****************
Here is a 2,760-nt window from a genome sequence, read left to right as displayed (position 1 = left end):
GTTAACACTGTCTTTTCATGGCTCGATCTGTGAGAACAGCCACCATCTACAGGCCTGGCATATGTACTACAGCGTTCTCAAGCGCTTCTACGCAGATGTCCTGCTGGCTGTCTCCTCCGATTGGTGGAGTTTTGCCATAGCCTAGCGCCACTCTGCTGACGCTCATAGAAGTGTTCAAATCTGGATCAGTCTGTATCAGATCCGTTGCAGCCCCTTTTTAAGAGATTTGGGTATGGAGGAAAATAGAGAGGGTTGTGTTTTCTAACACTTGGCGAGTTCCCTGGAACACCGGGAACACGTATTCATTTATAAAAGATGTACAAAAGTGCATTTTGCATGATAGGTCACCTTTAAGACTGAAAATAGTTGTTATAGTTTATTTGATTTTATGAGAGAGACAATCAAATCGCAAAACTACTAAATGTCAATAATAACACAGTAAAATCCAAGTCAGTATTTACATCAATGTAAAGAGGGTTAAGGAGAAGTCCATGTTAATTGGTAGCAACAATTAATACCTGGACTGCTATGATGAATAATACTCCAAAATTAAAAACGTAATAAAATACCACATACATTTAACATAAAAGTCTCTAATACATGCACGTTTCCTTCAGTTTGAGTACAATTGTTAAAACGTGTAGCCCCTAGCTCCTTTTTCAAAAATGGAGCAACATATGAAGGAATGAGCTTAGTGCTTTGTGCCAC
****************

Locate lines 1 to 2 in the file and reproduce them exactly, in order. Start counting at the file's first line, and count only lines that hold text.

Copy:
Here is a 2,760-nt window from a genome sequence, read left to right as displayed (position 1 = left end):
GTTAACACTGTCTTTTCATGGCTCGATCTGTGAGAACAGCCACCATCTACAGGCCTGGCATATGTACTACAGCGTTCTCAAGCGCTTCTACGCAGATGTCCTGCTGGCTGTCTCCTCCGATTGGTGGAGTTTTGCCATAGCCTAGCGCCACTCTGCTGACGCTCATAGAAGTGTTCAAATCTGGATCAGTCTGTATCAGATCCGTTGCAGCCCCTTTTTAAGAGATTTGGGTATGGAGGAAAATAGAGAGGGTTGTGTTTTCTAACACTTGGCGAGTTCCCTGGAACACCGGGAACACGTATTCATTTATAAAAGATGTACAAAAGTGCATTTTGCATGATAGGTCACCTTTAAGACTGAAAATAGTTGTTATAGTTTATTTGATTTTATGAGAGAGACAATCAAATCGCAAAACTACTAAATGTCAATAATAACACAGTAAAATCCAAGTCAGTATTTACATCAATGTAAAGAGGGTTAAGGAGAAGTCCATGTTAATTGGTAGCAACAATTAATACCTGGACTGCTATGATGAATAATACTCCAAAATTAAAAACGTAATAAAATACCACATACATTTAACATAAAAGTCTCTAATACATGCACGTTTCCTTCAGTTTGAGTACAATTGTTAAAACGTGTAGCCCCTAGCTCCTTTTTCAAAAATGGAGCAACATATGAAGGAATGAGCTTAGTGCTTTGTGCCAC